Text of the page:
Mechanical and/or key interlocking is furnished such that both switches cannot be closed at the same time (to prevent parallel operation) and interlocking such that access to either switch or fuse assembly cannot be obtained unless both switches are opened.

One alternate to the duplex switch arrangement, a non-load break selector switch mechanically interlocked with a load break fused switch can be used as shown in Figure 8 below.

The non-load break selector switch is physically located in the rear of the load break fused switch, thus only requiring one structure and a lower cost and floor space savings over the duplex arrangement. The non-load break switch is mechanically interlocked to prevent its operation unless the load break switch is opened.

The main disadvantage of the selector switch is that conductors from both circuits are terminated in the same structure.

Fused Selector Switch in One Structure
Figure 8 – Fused Selector Switch in One Structure

This means limited cable space especially if double lugs are furnished for each line as shown in Figure 6. The downside is that should a faulted primary conductor have to be changed, both lines would have to be de-energized for safe changing of the faulted conductors.

A second alternative is utilizing a three-position selector switch internal to the transformer, allowing only one primary feeder to be connected to the transformer at a time without the need for any interlocking. The selector switch is rated for load-breaking.

If overcurrent protection is also required, a vacuum fault interrupter (VFI), also internal to the transformer, may be utilized, reducing floor space.

In Figure 6 when a primary feeder fault occurs, the associated feeder breaker opens and the transformers normally supplied from the faulted feeder are out of service. Then manually, each primary switch connected to the faulted line must be opened and then the alternate line primary switch can be closed connecting the transformer to the live feeder, thus restoring service to all loads.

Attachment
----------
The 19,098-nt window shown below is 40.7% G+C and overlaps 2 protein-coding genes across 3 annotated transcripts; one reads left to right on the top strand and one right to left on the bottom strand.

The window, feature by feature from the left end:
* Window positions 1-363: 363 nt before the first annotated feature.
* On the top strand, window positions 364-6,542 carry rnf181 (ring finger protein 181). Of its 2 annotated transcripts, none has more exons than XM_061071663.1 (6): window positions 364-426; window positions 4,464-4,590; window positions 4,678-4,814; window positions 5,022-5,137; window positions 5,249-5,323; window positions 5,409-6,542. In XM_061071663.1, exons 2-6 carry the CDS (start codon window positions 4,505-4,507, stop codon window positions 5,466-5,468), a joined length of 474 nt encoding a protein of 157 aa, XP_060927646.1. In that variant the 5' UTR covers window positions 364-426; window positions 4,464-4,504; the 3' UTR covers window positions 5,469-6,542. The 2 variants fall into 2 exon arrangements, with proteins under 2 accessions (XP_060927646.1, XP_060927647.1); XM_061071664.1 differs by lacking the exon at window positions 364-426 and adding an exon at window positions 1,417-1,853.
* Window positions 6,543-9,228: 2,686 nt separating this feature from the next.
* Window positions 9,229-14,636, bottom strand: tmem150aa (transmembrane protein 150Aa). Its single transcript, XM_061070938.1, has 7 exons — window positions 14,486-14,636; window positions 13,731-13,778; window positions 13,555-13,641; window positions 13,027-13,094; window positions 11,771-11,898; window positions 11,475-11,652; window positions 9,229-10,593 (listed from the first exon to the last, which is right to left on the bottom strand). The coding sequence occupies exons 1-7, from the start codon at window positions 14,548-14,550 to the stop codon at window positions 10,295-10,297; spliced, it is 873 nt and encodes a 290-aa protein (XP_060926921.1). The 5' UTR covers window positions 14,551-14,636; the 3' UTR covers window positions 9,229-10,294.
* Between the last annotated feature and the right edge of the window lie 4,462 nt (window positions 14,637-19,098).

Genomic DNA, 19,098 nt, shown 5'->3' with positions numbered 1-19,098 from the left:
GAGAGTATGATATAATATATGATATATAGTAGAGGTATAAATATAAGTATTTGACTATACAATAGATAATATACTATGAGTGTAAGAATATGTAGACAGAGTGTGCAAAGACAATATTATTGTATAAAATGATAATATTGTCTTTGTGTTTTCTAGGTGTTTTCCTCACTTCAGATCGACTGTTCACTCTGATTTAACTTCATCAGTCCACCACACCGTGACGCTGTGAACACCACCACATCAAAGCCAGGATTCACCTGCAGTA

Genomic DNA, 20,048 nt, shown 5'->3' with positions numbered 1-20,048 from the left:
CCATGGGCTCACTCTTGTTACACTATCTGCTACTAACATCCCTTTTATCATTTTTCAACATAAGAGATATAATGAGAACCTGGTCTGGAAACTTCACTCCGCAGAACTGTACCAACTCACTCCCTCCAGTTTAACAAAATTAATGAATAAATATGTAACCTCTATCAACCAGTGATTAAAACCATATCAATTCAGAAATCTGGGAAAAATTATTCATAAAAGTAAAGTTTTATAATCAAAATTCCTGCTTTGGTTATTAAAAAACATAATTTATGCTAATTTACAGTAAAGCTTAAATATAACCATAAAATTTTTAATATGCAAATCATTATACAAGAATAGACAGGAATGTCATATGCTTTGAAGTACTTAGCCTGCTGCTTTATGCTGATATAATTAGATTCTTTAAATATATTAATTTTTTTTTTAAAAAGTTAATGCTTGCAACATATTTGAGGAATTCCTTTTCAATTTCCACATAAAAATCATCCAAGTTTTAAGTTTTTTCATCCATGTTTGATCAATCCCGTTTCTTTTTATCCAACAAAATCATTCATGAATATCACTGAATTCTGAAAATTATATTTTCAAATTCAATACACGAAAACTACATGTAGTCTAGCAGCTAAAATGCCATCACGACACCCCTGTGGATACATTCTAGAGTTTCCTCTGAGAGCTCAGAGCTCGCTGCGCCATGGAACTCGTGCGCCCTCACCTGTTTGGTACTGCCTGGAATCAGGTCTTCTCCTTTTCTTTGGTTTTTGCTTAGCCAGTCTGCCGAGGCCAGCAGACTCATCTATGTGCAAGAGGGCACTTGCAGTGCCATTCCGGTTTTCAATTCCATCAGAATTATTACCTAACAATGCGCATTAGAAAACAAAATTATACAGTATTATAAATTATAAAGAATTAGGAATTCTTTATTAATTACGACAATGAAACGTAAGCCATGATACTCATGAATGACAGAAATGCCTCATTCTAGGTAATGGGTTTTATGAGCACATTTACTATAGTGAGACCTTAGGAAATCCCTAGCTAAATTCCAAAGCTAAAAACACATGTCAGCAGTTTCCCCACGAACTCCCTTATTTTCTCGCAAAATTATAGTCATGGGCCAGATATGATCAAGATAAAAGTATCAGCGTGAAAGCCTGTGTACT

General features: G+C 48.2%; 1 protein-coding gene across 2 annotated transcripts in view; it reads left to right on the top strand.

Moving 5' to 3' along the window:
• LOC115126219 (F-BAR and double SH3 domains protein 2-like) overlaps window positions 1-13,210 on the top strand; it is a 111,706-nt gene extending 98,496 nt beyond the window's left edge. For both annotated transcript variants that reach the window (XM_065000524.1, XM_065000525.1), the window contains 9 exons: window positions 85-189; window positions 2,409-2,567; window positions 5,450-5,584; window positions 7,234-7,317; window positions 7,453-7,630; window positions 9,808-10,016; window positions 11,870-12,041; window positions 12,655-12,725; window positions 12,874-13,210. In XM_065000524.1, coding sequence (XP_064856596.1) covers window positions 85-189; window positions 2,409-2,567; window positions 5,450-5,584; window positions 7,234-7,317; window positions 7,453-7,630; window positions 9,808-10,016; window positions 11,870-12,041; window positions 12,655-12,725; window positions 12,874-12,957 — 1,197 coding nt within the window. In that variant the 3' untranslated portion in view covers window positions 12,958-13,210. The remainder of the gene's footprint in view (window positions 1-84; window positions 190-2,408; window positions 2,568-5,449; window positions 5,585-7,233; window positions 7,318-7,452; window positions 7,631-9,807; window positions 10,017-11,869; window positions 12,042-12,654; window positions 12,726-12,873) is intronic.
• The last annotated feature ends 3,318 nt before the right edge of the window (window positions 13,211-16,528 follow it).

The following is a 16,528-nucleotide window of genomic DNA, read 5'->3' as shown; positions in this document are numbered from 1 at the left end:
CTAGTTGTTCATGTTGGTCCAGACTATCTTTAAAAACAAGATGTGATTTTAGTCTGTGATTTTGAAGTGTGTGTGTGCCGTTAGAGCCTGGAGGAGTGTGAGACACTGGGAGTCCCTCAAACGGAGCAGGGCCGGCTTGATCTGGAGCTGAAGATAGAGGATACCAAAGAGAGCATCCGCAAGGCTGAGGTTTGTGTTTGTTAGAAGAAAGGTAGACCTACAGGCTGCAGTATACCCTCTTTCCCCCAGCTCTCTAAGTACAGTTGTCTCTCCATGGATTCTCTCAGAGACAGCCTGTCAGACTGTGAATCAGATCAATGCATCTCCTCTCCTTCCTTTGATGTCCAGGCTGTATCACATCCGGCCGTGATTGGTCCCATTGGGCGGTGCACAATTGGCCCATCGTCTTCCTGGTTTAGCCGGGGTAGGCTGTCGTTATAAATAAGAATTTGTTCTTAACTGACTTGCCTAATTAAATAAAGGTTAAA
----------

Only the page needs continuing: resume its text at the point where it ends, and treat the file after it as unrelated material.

Note that each of the primary circuit conductors for Feeder A1 and B1 must be sized to handle the sum of the loads normally connected to both A1 and B1. Similar sizing of Feeders A2 and B2, etc., is required.

If a fault occurs in one transformer, the associated primary fuses blow and interrupt the service to just the load served by that transformer. Service cannot be restored to the loads normally served by the faulted transformer until the transformer is repaired or replaced.

Cost of the primary selective – secondary radial system is greater than that of the simple primary radial system of Figure 1 (from previous article) because of the additional primary main breakers, tie breaker, two-sources, increased number of feeder breakers, the use of primary-duplex or selector switches, and the greater amount of primary feeder cable required.

The benefits from the reduction in the amount of load lost when a primary feeder is faulted, plus the quick restoration of service to all or most of the loads, may more than offset the greater cost.

Having two sources allows for either manual or automatic transfer of the two primary main breakers and tie breaker should one of the sources become unavailable.

The primary selective-secondary radial system, however, may be less costly or more costly than a primary loop – secondary radial system of Figure 1 depending on the physical location of the transformers.

It also offers comparable downtime and reliability. The cost of conductors for the types of systems may vary depending on the location of the transformers and loads within the facility. The cost differences of the conductors may offset cost of the primary switching equipment.

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5. Two-Source Primary – Secondary Selective System

This system uses the same principle of duplicate sources from the power supply point using two primary main breakers and a primary tie breaker.